For most of my GameCritics brethren—go ahead and give me the told-you-so's, boys—none of this comes as heart-breaking news. But for me it is. I was a fan (note the word "was") of the Driver series, particularly of the excellent first game. I can still recall the overwhelming sense of accomplishment I felt when I finally completed that challenging driving exam, perfecting my 180-degree turns in that dingy parking garage. And I never really minded the repetitive nature of the in-game missions—something GameCritics has taken the series to task for in the past—simply because I was too busy gaping at the the huge, seamless cityscapes. The sense of freedom I felt as I rubbered from one end of Miami to the other—remember, Driver predated Grand Theft Auto III by several years—was unlike anything I'd ever experienced in a videogame before.

Driv3r was supposed to bring glory back to the series. It was supposed to make it a viable commodity again. It was supposed to out-hustle True Crime: Streets of LA and Grand Theft Auto III. It does none of these things.

I can't believe that this messy, cheap product is the result of three long years of development. It's as if Driv3r was created in a vacuum, though it's obvious that it wasn't. The developers were at least aware of Grand Theft Auto III (the game asks players to find all the "Timmy Vermicellis" hidden through the cities, a reference to Vice City's Tommy Vercetti). If only Atari, instead of making lame, grade-school level jokes, had actually looked a little more closely at what makes Grand Theft Auto III and Vice City superior games. If only they'd made an effort to build on established gameplay concepts—something True Crime did—and tried to find bold, new ways to expand upon the free roaming/car-jacking/bad-ass genre. Instead, Driv3r takes no chances whatsoever. If anything, the series has taken yet another step in the wrong direction.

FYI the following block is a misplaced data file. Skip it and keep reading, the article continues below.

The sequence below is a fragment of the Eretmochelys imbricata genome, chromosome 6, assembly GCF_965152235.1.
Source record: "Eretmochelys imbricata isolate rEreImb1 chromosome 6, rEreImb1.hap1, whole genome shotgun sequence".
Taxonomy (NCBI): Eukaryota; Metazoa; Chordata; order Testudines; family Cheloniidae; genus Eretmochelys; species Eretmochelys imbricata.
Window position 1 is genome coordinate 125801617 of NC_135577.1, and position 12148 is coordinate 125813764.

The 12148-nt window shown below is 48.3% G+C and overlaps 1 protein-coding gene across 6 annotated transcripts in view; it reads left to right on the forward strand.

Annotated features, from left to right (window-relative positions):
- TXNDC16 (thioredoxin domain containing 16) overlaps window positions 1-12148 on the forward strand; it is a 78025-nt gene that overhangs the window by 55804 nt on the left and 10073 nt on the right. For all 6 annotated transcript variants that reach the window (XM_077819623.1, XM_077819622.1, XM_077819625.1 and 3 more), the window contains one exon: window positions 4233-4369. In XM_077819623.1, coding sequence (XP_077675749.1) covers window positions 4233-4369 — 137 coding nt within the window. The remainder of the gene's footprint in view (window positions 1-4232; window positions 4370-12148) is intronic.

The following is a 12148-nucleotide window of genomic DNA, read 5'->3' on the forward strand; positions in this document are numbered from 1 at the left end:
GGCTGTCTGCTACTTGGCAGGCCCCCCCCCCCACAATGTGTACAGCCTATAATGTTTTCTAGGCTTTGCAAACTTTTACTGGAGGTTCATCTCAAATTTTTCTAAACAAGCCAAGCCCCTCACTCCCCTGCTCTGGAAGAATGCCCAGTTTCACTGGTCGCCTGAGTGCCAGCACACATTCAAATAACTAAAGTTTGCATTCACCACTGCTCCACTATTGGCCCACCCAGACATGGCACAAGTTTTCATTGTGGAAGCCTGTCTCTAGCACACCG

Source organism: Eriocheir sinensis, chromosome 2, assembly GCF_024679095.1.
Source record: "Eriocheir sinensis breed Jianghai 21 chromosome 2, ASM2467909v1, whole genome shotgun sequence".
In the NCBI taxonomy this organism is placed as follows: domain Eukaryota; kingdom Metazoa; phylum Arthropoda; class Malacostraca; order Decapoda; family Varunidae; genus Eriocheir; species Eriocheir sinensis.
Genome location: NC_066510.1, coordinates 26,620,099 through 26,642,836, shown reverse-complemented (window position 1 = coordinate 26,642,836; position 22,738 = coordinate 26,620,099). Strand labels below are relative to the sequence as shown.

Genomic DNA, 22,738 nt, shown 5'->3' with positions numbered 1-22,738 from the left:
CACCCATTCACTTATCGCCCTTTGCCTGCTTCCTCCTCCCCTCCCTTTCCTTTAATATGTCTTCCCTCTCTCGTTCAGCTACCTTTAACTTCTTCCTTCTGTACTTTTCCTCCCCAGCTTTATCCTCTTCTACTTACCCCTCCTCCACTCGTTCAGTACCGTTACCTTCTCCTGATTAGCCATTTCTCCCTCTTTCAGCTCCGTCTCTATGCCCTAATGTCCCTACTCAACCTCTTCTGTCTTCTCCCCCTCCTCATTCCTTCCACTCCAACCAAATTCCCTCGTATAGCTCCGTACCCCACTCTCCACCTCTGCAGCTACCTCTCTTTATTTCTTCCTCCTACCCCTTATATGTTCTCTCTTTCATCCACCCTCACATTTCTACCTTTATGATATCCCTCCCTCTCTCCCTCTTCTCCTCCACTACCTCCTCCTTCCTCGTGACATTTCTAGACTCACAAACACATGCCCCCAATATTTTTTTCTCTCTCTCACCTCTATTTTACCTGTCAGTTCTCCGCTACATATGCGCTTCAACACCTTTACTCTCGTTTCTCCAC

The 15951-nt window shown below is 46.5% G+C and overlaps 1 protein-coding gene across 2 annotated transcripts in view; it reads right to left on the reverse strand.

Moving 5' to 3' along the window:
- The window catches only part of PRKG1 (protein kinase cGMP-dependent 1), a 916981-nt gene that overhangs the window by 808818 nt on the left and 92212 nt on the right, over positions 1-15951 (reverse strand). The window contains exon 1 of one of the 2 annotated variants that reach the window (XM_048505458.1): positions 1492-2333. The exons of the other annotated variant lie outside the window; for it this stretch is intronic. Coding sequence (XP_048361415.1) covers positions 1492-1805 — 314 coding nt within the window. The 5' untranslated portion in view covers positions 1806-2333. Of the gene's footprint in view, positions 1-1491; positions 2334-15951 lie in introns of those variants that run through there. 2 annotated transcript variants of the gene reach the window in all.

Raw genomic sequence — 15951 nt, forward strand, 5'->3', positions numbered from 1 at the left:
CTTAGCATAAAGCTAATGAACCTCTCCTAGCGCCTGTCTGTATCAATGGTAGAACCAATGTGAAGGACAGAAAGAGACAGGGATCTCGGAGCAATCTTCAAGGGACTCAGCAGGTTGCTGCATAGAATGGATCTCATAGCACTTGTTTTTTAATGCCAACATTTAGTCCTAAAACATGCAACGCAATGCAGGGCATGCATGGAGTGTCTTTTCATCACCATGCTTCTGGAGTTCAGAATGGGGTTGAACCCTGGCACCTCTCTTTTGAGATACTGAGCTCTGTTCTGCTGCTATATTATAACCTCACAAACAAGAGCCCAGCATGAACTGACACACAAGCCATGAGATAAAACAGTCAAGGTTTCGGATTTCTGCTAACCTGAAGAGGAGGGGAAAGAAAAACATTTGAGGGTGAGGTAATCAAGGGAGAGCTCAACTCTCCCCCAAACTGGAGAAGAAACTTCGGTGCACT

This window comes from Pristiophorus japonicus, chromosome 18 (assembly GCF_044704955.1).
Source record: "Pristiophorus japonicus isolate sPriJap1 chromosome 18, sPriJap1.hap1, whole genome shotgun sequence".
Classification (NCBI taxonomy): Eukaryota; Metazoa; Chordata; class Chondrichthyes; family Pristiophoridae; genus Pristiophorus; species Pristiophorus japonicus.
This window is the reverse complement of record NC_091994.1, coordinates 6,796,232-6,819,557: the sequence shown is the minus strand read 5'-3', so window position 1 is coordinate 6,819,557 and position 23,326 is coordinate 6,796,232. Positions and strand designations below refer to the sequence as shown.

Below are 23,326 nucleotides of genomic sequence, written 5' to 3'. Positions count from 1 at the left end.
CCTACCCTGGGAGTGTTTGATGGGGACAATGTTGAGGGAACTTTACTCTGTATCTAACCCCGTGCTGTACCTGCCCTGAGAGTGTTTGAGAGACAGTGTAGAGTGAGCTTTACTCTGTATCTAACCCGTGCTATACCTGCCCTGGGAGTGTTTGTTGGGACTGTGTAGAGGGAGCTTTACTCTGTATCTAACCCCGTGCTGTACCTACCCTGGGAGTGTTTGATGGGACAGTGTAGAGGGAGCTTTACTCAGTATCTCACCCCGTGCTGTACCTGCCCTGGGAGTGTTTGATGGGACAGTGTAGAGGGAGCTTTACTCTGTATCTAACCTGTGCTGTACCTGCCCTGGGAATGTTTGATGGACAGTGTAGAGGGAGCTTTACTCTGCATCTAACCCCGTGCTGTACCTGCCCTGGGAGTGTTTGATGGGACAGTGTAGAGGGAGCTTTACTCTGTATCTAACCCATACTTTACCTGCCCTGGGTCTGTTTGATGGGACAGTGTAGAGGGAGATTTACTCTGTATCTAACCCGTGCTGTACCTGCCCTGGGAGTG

Sorry to say, I did not finish Driv3r. Only a masochist would have the patience and stamina to finish it. I was on one of the game's final missions when, after what was at least my twenty-fifth re-start, I impulsively hit the OFF switch on my television. I'd had enough. I opened a beer, then sat in the darkness, enjoying the sudden silence and the fact that this game, which had been vexing me for days, was once and for all out of my life. Rating: 3 out of 10

Disclaimer: This review is based on the PS2 version of the game.

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Maybe I'm getting too old or too soft-hearted or something, but the gratuitous violence in Manhunt really got to me. I'm certainly well-versed in videogame violence, having killed zombies, ninjas, Nazis, aliens, demons, robots, and KGB agents, among other things, over my 15-plus years of gaming. I have "fragged" millions, perhaps even billions of creatures, but never once did I ever suffocate anyone with a plastic bag. Not once did I castrate anyone with a sickle, or jab a glass shard multiple times into someone's face, or knock a man's head clean off with an aluminum baseball bat.

I did all these things—and worse—in Manhunt. Never before has the act of murder been so explicit, so intimate, and so lovingly rendered in a videogame. Never before has a game reveled so gleefully in its violent content. I'm telling you, this black-hearted game makes Grand Theft Auto: Vice City look like a walk down Sesame Street.

Manhunt put me in the shoes of convicted murderer James Earl Cash. On the night of his execution, Cash is "saved" at the last minute by a mysterious man named Mr. Starkweather. Starkweather tells Cash (he hears his voice via an earpiece) that the only way out of the situation, the only way to stay alive, is to do his bidding. Cash is then turned loose in a perpetually fog-filled urban hell known as Carcer City. The town is patrolled by murderous gangs. Cash's objective: to kill them all as brutally as possible. The more brutal the executions, the more Starkweather is pleased, and the higher Cash's mission rating will be. In other words, clubbing a man to death with a crowbar is fine, but eviscerating him with it gets me bonus points.